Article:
Thursday, October 11, 2012

The DOVE (Desegregation of Virginia Education) Project

Paula Martin Smith as a Young
Girl During Virginia's Desegregation Era

In 1951, sixteen-year old Barbara Johns and other African-American students walked out of the Robert Russa Moton High School in Farmville to protest the school’s poor conditions. Their actions became part of the movement to desegregate public schools in the Unites States.

Virginia’s public schools remained segregated until 1954 when the United States Supreme Court ruled that segregation was unconstitutional in the landmark case Brown vs. Board of Education of Topeka, KS.    

A new project, the DOVE project (Desegregation of Virginia Education) was created by Virginia AARP, Old Dominion University and the Urban League of Hampton Roads, Inc. to identify, locate, catalog and encourage the preservation of records such as photographs and newspaper articles during the time of Virginia’s desegregation process. The project also includes a traveling exhibit to various localities in the commonwealth to acquire oral histories.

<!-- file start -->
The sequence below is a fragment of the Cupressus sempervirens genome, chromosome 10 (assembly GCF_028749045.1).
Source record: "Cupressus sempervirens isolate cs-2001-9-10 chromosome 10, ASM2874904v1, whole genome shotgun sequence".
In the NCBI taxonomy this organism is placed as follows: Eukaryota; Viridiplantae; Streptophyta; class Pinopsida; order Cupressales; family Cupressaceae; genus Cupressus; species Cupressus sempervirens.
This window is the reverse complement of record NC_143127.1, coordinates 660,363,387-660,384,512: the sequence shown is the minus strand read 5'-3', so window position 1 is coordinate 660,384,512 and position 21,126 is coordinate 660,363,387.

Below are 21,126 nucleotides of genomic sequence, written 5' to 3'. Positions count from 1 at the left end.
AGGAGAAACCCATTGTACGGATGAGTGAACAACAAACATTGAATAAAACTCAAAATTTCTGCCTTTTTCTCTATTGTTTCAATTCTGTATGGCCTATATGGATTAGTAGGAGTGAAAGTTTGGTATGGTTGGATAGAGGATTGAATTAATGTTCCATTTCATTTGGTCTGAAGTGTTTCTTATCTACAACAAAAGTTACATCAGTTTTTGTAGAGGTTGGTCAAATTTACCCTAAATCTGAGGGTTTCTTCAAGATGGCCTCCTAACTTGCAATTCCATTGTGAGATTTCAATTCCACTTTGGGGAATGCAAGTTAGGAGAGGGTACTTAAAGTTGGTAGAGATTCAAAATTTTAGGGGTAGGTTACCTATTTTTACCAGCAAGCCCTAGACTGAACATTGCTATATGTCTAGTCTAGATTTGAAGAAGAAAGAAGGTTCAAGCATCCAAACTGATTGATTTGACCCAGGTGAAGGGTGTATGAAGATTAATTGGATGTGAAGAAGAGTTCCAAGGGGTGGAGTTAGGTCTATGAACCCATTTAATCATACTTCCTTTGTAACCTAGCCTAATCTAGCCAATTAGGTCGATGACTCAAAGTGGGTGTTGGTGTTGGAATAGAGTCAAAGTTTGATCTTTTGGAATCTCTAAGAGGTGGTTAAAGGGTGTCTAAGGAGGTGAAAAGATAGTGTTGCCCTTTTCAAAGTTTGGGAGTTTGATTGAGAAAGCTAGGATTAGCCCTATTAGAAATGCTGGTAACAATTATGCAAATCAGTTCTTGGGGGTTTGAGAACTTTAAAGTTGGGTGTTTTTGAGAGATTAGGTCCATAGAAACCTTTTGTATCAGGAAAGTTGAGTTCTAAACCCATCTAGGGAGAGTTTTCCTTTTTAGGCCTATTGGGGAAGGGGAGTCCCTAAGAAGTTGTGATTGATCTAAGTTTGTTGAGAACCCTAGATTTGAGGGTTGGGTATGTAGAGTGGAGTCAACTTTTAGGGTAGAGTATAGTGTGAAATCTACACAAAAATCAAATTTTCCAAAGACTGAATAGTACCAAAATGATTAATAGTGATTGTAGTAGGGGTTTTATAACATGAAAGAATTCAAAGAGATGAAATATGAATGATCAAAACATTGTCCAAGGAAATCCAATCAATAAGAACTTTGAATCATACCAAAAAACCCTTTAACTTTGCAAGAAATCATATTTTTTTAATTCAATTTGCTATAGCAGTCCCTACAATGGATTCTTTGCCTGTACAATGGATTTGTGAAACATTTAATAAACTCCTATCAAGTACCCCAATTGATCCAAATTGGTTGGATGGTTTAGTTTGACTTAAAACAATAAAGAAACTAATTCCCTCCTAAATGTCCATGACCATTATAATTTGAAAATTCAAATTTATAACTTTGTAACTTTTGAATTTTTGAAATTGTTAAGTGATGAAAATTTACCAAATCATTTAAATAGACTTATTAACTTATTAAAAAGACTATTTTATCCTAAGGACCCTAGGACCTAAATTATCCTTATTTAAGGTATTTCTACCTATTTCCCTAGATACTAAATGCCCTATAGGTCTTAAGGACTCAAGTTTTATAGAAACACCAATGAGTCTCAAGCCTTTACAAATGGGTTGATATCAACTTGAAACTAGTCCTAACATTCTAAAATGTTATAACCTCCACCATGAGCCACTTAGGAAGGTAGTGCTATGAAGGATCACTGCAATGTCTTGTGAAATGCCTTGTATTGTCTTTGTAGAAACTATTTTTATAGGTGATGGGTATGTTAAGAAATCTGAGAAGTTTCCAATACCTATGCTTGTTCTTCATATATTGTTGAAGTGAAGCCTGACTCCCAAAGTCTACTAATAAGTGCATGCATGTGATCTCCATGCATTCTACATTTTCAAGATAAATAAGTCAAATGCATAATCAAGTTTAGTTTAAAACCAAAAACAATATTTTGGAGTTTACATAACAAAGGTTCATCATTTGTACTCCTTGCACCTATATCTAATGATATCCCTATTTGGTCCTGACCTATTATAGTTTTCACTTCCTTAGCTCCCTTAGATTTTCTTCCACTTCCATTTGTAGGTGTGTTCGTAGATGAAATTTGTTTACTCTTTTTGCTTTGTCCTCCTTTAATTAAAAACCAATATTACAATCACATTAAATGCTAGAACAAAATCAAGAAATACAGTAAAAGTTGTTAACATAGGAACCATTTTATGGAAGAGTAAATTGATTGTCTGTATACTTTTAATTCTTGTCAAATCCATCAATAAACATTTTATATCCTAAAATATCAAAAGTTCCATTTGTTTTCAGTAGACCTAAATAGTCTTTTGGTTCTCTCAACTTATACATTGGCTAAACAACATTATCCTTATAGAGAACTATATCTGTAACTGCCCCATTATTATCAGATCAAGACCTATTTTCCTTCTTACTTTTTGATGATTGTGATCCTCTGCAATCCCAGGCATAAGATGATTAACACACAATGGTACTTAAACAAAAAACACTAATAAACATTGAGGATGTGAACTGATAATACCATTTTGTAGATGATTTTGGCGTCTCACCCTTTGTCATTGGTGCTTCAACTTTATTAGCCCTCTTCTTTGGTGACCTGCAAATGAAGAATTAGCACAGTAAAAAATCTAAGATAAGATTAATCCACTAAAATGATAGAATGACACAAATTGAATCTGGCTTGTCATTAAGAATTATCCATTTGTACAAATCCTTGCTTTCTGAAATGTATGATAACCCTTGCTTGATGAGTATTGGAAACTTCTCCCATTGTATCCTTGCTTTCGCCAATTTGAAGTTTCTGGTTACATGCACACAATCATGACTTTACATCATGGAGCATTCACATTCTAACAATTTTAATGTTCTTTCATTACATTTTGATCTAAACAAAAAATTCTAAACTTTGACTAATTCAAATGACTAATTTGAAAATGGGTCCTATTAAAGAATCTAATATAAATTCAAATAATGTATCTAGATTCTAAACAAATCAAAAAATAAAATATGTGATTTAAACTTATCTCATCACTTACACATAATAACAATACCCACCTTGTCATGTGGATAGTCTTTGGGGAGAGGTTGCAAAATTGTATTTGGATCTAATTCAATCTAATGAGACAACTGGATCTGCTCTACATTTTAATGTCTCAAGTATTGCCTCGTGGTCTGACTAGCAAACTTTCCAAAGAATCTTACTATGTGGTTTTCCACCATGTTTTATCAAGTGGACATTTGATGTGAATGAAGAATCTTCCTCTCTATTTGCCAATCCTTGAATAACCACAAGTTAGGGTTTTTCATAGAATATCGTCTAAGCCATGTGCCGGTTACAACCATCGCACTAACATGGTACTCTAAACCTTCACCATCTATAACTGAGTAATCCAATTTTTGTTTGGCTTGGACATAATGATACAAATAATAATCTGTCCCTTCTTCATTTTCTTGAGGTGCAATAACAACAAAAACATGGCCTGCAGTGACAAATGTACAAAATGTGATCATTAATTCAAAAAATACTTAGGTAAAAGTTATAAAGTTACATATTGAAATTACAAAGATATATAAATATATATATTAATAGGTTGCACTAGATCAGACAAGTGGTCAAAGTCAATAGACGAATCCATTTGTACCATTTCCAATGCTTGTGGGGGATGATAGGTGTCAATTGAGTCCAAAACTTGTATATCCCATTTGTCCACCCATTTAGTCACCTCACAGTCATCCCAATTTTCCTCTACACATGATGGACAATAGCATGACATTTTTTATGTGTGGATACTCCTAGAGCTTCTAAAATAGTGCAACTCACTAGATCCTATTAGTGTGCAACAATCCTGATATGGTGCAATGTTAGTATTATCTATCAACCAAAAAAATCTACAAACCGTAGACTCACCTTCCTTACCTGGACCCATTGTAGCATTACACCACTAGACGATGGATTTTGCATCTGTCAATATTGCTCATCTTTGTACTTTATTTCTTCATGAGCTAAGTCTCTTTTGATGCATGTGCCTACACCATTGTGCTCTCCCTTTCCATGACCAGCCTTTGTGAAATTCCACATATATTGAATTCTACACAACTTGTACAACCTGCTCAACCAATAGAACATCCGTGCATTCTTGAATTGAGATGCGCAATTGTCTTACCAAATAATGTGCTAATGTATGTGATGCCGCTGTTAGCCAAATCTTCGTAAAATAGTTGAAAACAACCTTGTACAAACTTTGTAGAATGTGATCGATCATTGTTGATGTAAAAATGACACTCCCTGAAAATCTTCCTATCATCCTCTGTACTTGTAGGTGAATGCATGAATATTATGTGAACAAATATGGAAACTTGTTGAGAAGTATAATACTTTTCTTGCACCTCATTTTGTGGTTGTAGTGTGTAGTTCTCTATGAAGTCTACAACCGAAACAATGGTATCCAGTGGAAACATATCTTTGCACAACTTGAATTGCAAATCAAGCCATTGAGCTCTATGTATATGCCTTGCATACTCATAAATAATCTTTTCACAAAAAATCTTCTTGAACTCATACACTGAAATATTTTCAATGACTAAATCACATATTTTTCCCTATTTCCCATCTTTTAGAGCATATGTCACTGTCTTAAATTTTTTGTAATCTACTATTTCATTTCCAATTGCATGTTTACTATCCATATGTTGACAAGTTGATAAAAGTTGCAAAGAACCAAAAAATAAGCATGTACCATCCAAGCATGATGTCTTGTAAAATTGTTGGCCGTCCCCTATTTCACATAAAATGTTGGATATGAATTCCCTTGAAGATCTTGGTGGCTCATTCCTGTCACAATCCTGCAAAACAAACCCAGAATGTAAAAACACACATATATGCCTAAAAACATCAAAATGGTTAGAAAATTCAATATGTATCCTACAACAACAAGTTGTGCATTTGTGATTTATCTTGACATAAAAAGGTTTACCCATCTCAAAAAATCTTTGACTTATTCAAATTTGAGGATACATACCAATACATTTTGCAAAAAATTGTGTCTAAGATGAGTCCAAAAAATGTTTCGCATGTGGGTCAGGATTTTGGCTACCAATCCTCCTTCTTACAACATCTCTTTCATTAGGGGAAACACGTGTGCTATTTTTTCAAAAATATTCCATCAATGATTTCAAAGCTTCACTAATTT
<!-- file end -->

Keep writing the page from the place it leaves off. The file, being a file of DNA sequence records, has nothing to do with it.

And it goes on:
In 2012, the exhibit toured locations in Hampton, Richmond, Farmville, Lynchburg, Alexandria, the Eastern Shore and Roanoke to gather personal accounts and artifacts from the 1940s to the 1980s related to the desegregation of Virginia schools.

The DOVE team will be visiting Danville on Saturday, November 10 at the Danville Museum of Fine Arts and History. The public is invited to share photographs, documents, and memorabilia and to participate in oral history collecting. 
Danville native Paula Martin Smith is featured on the DOVE exhibit posters and in the DOVE brochures. Read in Evince Magazine how Paula was surprised when she found out the image of her was chosen for the program. In the article, Paula also recounts how when she was a young girl, she was escorted off a Danville city bus because she would not move to the back.  

Please see the DOVE blog for more information and resources.